More time online is leaving Scottish youngsters too tired to play

Many children across the country are no longer playing outside, preferring to stay indoors and take part in online activities instead.

Many children across the country are no longer playing outside, preferring to stay indoors and take part in online activities instead.

Many children across the country are no longer playing outside, preferring to stay indoors and take part in online activities instead.

This was the findings of new research carried out by British Military Fitness which also found that 19 per cent of two to three year olds say they are too tired to play.

Around 2000 youngsters aged between two and 12 were questioned about their activities on and offline to find out why children nowadays seem to have a lack in basic skills and why.

The results found: 38 per cent of two-three year old toddlers prefer to be indoors and online than play outside; 55 per cent of parents with two-three year olds say their child watches videos online for entertainment, the average toddler spends two hours a day watching videos, 68 per cent of children from Scotland can confidently manoeuvre around an Ipad, 66 per cent of Scottish children can confidently take a selfie, 55 per cent can confidently take a snapchat video and 65 per cent can confidently complete a level on Candy Crush.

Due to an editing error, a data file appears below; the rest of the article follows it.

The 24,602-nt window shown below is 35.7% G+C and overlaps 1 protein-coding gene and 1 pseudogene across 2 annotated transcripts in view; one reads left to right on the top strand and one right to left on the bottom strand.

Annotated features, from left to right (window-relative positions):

However, the research also found one in three children from Scotland struggle to swim, 40 per cent of children struggle to ride a bike, 54 per cent cannot tie their shoe laces, 32 per cent struggle to read and 46 per cent cannot tell the time confidently.

It also seems children own more digital devices than traditional childhood toys as 61 per cent of children from Scotland own an iPad but sadly, one in three children in Scotland don’t own a teddy.

And 39 per cent own a mobile but a huge 71 per cent don’t have a hula hoop.

Garry Kerr, head of operations and training at British Military Fitness, said: “Trying to keep up with children aged 2-12 is usually exhausting.

“However when those aged two-three are complaining they are too tired to play, we know we have a problem on our hands.”